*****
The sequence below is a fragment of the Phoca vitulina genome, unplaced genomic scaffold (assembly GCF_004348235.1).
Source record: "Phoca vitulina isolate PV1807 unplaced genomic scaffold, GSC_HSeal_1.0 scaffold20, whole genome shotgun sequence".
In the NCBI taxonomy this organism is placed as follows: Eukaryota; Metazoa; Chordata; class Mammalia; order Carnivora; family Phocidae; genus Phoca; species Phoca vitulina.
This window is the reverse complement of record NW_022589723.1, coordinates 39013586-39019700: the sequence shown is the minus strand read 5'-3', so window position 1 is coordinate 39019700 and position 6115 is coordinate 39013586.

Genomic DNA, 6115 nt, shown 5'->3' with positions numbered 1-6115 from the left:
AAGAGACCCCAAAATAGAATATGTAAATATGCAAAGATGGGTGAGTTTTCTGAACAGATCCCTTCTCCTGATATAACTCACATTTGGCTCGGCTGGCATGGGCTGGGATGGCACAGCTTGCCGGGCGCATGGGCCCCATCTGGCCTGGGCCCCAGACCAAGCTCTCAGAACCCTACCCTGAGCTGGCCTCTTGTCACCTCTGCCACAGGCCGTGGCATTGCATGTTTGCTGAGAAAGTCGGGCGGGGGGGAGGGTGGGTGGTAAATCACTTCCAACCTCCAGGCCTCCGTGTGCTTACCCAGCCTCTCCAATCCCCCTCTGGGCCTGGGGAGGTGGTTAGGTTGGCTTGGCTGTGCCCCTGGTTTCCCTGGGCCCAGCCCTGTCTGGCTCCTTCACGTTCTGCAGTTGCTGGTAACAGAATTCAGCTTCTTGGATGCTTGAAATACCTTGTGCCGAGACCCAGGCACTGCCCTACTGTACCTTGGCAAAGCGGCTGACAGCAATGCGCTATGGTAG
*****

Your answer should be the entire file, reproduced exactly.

The sequence below is a fragment of the Phoca vitulina genome, unplaced genomic scaffold (assembly GCF_004348235.1).
Source record: "Phoca vitulina isolate PV1807 unplaced genomic scaffold, GSC_HSeal_1.0 scaffold20, whole genome shotgun sequence".
In the NCBI taxonomy this organism is placed as follows: Eukaryota; Metazoa; Chordata; class Mammalia; order Carnivora; family Phocidae; genus Phoca; species Phoca vitulina.
This window is the reverse complement of record NW_022589723.1, coordinates 39013586-39019700: the sequence shown is the minus strand read 5'-3', so window position 1 is coordinate 39019700 and position 6115 is coordinate 39013586.

Genomic DNA, 6115 nt, shown 5'->3' with positions numbered 1-6115 from the left:
AAGAGACCCCAAAATAGAATATGTAAATATGCAAAGATGGGTGAGTTTTCTGAACAGATCCCTTCTCCTGATATAACTCACATTTGGCTCGGCTGGCATGGGCTGGGATGGCACAGCTTGCCGGGCGCATGGGCCCCATCTGGCCTGGGCCCCAGACCAAGCTCTCAGAACCCTACCCTGAGCTGGCCTCTTGTCACCTCTGCCACAGGCCGTGGCATTGCATGTTTGCTGAGAAAGTCGGGCGGGGGGGAGGGTGGGTGGTAAATCACTTCCAACCTCCAGGCCTCCGTGTGCTTACCCAGCCTCTCCAATCCCCCTCTGGGCCTGGGGAGGTGGTTAGGTTGGCTTGGCTGTGCCCCTGGTTTCCCTGGGCCCAGCCCTGTCTGGCTCCTTCACGTTCTGCAGTTGCTGGTAACAGAATTCAGCTTCTTGGATGCTTGAAATACCTTGTGCCGAGACCCAGGCACTGCCCTACTGTACCTTGGCAAAGCGGCTGACAGCAATGCGCTATGGTAG